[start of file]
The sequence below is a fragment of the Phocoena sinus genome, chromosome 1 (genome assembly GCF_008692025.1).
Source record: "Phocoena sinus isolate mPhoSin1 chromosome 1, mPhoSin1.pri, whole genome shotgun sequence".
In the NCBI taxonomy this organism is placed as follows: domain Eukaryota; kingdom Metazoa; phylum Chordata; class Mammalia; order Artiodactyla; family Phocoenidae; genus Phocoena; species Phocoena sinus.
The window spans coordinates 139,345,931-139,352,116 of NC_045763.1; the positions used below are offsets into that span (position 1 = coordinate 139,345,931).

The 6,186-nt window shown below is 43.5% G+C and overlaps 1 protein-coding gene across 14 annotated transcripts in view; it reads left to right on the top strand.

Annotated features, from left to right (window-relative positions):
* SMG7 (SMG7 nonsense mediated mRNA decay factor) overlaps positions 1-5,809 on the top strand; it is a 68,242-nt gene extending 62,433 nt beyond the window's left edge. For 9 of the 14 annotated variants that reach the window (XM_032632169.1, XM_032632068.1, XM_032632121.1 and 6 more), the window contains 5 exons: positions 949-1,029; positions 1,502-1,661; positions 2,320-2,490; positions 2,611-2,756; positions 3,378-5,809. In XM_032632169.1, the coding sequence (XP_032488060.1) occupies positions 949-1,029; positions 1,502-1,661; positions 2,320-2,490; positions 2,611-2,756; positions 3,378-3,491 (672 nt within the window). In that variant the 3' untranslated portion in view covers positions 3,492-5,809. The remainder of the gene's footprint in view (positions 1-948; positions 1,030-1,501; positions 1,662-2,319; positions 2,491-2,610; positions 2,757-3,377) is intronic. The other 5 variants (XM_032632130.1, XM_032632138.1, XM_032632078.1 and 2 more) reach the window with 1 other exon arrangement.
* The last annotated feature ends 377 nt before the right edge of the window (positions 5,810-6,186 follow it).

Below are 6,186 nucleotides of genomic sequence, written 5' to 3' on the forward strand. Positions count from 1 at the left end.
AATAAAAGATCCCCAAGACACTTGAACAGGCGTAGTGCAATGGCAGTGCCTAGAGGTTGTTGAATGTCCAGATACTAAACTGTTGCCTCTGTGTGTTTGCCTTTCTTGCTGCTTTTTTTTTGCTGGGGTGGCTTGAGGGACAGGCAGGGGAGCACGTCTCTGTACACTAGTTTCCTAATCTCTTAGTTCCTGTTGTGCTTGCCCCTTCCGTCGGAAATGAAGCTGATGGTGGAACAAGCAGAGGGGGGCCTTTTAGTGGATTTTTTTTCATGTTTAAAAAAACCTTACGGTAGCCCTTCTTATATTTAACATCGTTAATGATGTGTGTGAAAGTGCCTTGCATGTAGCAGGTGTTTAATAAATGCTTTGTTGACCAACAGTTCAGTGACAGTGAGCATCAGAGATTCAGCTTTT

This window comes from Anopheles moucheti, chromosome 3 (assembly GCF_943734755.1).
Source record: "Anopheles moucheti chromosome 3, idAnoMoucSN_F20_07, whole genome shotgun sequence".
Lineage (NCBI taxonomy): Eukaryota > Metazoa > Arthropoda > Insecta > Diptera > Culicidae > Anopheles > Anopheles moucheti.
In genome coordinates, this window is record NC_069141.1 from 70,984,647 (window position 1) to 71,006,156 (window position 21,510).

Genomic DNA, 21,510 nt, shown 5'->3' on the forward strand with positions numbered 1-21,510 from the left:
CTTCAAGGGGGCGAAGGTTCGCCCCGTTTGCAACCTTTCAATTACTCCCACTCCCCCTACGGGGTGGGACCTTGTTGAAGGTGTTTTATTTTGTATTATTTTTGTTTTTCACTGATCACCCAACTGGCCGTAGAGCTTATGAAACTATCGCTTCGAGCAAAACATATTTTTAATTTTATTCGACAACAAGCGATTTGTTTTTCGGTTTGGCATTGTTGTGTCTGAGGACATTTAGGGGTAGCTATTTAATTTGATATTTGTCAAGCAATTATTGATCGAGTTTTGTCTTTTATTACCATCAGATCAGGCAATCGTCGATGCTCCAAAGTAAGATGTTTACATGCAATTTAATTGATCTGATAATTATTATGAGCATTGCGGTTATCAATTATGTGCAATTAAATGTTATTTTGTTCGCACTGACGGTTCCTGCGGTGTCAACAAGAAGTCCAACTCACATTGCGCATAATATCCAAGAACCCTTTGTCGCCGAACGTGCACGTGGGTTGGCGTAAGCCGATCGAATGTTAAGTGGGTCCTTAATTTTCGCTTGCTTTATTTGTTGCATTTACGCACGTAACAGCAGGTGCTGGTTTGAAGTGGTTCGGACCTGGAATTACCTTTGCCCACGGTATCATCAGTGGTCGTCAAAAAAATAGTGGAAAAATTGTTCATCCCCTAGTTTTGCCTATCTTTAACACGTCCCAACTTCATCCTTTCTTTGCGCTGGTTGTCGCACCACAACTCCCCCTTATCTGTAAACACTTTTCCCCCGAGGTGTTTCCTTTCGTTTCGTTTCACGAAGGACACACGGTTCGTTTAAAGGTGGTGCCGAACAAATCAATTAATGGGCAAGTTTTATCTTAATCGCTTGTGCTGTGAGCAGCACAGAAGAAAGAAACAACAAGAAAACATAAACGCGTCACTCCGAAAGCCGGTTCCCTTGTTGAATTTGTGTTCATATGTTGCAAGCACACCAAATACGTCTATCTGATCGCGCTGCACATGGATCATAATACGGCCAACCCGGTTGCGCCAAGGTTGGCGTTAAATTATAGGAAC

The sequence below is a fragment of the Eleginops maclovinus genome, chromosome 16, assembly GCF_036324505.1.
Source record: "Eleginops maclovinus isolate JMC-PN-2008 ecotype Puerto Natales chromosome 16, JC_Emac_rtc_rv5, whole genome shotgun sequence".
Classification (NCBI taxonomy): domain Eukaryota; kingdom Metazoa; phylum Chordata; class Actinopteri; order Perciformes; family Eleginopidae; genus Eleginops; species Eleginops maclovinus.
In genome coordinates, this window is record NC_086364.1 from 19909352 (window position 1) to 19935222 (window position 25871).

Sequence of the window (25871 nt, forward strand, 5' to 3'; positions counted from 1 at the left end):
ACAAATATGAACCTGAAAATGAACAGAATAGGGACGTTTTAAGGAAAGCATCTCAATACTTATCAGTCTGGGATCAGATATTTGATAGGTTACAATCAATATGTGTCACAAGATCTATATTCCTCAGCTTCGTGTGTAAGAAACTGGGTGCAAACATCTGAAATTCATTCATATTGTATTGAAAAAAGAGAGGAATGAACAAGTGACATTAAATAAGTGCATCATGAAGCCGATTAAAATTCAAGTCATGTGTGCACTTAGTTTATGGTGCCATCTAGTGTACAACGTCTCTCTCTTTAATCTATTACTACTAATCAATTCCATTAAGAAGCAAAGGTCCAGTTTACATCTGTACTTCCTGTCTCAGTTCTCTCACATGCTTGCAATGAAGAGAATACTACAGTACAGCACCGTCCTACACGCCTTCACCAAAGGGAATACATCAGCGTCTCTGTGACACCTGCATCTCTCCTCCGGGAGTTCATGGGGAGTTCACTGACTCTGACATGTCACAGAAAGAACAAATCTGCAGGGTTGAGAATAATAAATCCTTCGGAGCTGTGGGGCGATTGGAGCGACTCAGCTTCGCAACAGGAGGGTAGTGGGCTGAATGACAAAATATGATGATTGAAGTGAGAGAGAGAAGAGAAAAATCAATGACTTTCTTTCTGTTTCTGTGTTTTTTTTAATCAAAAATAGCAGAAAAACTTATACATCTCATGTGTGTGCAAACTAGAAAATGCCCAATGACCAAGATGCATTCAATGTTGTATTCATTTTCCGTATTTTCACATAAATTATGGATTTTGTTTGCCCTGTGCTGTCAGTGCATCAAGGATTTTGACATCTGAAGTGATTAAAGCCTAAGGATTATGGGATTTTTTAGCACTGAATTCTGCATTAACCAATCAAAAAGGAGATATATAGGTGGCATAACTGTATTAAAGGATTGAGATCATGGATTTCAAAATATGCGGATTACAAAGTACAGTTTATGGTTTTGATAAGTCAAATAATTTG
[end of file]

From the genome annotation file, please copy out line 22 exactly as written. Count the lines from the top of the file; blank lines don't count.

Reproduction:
ACAAATATGAACCTGAAAATGAACAGAATAGGGACGTTTTAAGGAAAGCATCTCAATACTTATCAGTCTGGGATCAGATATTTGATAGGTTACAATCAATATGTGTCACAAGATCTATATTCCTCAGCTTCGTGTGTAAGAAACTGGGTGCAAACATCTGAAATTCATTCATATTGTATTGAAAAAAGAGAGGAATGAACAAGTGACATTAAATAAGTGCATCATGAAGCCGATTAAAATTCAAGTCATGTGTGCACTTAGTTTATGGTGCCATCTAGTGTACAACGTCTCTCTCTTTAATCTATTACTACTAATCAATTCCATTAAGAAGCAAAGGTCCAGTTTACATCTGTACTTCCTGTCTCAGTTCTCTCACATGCTTGCAATGAAGAGAATACTACAGTACAGCACCGTCCTACACGCCTTCACCAAAGGGAATACATCAGCGTCTCTGTGACACCTGCATCTCTCCTCCGGGAGTTCATGGGGAGTTCACTGACTCTGACATGTCACAGAAAGAACAAATCTGCAGGGTTGAGAATAATAAATCCTTCGGAGCTGTGGGGCGATTGGAGCGACTCAGCTTCGCAACAGGAGGGTAGTGGGCTGAATGACAAAATATGATGATTGAAGTGAGAGAGAGAAGAGAAAAATCAATGACTTTCTTTCTGTTTCTGTGTTTTTTTTAATCAAAAATAGCAGAAAAACTTATACATCTCATGTGTGTGCAAACTAGAAAATGCCCAATGACCAAGATGCATTCAATGTTGTATTCATTTTCCGTATTTTCACATAAATTATGGATTTTGTTTGCCCTGTGCTGTCAGTGCATCAAGGATTTTGACATCTGAAGTGATTAAAGCCTAAGGATTATGGGATTTTTTAGCACTGAATTCTGCATTAACCAATCAAAAAGGAGATATATAGGTGGCATAACTGTATTAAAGGATTGAGATCATGGATTTCAAAATATGCGGATTACAAAGTACAGTTTATGGTTTTGATAAGTCAAATAATTTG